Every Indian seems to have their favorite spice blend. Sadly in America we tend to just have the poor option of  “curry powder”, which you will not find in all of India.

 

Baingan Ka Bharta

My friend swears by a mix called Chana Masala and puts it in everything. It is a powdered spice blend that includes coriander seeds, dry mango, salt, cumin, red chilies, kachri, black salt, pomegranate seeds, black pepper, tamarind, dried ginger, mint leaves, cassia, fenugreek leaves, cardamom, nutmeg, cloves, and mace. I don’t even know what some of that is, but I know it’s delicious. You can click the image to find it on Amazon.

 

Now that everything is smelling absolutely amazing, add your eggplant and give it a good mix and mash. Add just a touch of water if needed and let everything simmer together for a bit.

 

Baingan Ka Bharta

 

Serve with plain chapati or parantha. I know the finished product doesn’t look like much but oh my goodness at the flavor! No exaggeration, it is one of the most delicious things I have ever tasted in my entire life.

 

Baingan Ka Bharta

 

Every week I fall more in love with Indian food. I swear, Indian spices could make dirt taste good. Last month I didn’t know baingan ka bhurta existed. Now I can’t get enough of it.

 

What’s your favorite Indian dish?

 

PIN IT!

Baingan ka bharta recipe. If you're looking for a creative eggplant recipe or an authentic Indian recipe, this is the dish for you. So amazing.     Baingan ka bharta recipe. Eggplant like you've never tasted before!

 

 

Egg Curry Recipe

Egg curry is yet another thing that I didn’t know existed until we came to India. I don’t know that I’ve ever seen it on a menu in South Asia but our ayah used to cook it for us and we couldn’t get enough of it.

 

I love collecting Indian recipes and this boiled egg curry is now in my repertoire. It’s a pretty simple and standard egg masala recipe and, assuming you have access to authentic Indian spices, I’m sure even a beginner cook can whip this up.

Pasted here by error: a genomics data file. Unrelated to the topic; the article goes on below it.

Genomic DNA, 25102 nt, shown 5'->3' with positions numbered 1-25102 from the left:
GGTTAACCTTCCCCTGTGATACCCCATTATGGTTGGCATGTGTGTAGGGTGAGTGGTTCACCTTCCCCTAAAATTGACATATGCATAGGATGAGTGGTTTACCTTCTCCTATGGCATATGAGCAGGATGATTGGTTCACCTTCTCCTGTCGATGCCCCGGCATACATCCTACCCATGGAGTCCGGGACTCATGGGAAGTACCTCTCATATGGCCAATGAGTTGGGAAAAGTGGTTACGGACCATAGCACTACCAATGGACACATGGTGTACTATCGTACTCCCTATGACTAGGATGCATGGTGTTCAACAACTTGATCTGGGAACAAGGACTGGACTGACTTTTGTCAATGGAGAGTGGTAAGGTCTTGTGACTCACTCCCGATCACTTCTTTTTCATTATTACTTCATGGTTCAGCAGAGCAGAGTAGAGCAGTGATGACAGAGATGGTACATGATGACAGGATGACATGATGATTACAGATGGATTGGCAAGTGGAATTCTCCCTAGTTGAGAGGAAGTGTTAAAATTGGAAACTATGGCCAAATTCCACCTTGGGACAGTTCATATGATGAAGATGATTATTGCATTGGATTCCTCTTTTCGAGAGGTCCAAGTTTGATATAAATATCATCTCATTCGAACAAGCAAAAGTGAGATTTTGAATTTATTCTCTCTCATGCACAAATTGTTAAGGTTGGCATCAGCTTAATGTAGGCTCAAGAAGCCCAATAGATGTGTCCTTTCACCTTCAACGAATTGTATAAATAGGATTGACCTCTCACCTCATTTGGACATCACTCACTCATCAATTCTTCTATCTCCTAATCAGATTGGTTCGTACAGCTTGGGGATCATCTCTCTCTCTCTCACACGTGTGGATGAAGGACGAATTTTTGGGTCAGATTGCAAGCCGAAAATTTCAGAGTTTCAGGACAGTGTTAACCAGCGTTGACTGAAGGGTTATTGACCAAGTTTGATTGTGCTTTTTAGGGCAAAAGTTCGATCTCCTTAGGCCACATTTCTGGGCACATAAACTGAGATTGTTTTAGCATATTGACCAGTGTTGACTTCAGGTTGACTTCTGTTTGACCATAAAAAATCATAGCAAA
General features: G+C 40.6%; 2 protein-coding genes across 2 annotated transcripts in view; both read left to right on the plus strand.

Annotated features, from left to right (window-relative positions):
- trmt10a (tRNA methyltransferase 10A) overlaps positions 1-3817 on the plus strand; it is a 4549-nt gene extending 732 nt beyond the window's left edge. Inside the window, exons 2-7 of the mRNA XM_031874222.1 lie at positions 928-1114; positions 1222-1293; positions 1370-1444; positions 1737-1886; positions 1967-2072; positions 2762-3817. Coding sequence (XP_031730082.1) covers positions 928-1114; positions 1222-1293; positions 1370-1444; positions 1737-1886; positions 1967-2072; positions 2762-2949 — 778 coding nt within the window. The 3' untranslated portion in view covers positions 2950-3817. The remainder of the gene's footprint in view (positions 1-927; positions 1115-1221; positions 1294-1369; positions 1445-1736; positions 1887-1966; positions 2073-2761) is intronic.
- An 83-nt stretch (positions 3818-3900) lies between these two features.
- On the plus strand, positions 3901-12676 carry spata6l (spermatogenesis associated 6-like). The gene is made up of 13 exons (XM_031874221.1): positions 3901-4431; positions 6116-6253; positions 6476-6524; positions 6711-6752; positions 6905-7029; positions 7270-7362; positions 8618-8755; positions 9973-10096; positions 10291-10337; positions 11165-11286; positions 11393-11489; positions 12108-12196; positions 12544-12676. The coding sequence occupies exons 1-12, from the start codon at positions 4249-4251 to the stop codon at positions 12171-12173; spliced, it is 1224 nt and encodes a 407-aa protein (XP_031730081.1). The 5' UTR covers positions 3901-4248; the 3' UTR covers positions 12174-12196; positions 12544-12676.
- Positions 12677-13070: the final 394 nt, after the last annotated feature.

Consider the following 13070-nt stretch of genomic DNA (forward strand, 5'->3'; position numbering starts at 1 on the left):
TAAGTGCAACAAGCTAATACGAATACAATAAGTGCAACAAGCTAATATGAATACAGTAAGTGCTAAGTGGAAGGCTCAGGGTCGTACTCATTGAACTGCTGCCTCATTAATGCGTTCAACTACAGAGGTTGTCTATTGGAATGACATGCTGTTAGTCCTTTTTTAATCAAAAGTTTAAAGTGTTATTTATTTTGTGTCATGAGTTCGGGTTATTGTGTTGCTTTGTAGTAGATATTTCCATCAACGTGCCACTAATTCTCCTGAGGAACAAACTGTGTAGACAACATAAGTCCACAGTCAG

Indian recipes

 

Boiled Egg Curry Recipe

Ingredients:

  • boiled eggs
  • potatoes
  • onions
  • garlic
  • tomatoes
  • indian spices (turmeric, coriander, masalas)

 

First, boil some eggs. Pretty easy.

 

Egg Curry Recipe

 

Chop up some onion and garlic, as usual. I don’t think any dish our ayah ever cooked didn’t start with garlic and onions in oil.

 

Egg Curry Recipe

 

Peel your boiled eggs and give them a little roll in some turmeric powder.

 

Egg Curry Recipe

 

Now fry them briefly in oil. Just enough to give them a little texture.

 

Egg Curry Recipe

Egg Curry Recipe

 

Now throw your onions and garlic in your oil and give ’em a nice cooking.

 

Egg Curry Recipe

 

Cut up a couple of tomatoes and add to the mix.

 

Egg Curry Recipe

 

Add your standard Indian seasonings. Salt, coriander powder, turmeric, kitchen king blend, maybe some garam masala. Don’t be shy here.

 

Egg Curry Recipe

 

Peel and cut up a couple of potatoes and toss them in, too.

 

Egg Curry Recipe

 

Occasionally had some water as things cook down. More water = more soup for spooning over your rice. The amount is really your call.

 

Egg Curry Recipe

 

Add your eggs back to your pan and serve over rice. NOM NOM NOM

 

Egg Curry Recipe

 

Have you ever tried egg curry? Check out more of my Indian Recipes.

 

I knew that I liked Indian food but we’ve become complete converts since arriving in Asia. I pretty much only cook Indian now. If you have the right spices most Indian recipes are really quite easy. I know we’re going to miss this stuff fiercely when we get back to the states. I’m going to have to find an Asian market so that I can find all the ingredients to make my favorite dishes.

 

Do you have a favorite Indian dish?

 

Egg curry recipe

Jessica

 

Chutney – Green, Fast, and Fantastic

Chutney is one of the many things I couldn’t believe I hadn’t properly encountered before visiting South Asia.

 

Indian recipes

 

Green chutney, or coriander chutney, is so easy to make. It doesn’t even count as cooking, it’s that easy. But its definitely something you need in your life. Especially if you’ve mastered making those parathas. :)

 

Chutney recipe

 

Chutney Recipe

 

What you need:

  • cilantro

  • garlic

  • chilies

  • tomatoes

  • salt

 

First, coarsely chop your cilantro, cut the tops off of your chilies, and peel your garlic.

 

chutney

 

Now add everything to your blender. We used two roma type tomatoes, two chilies, and a generous helping of salt.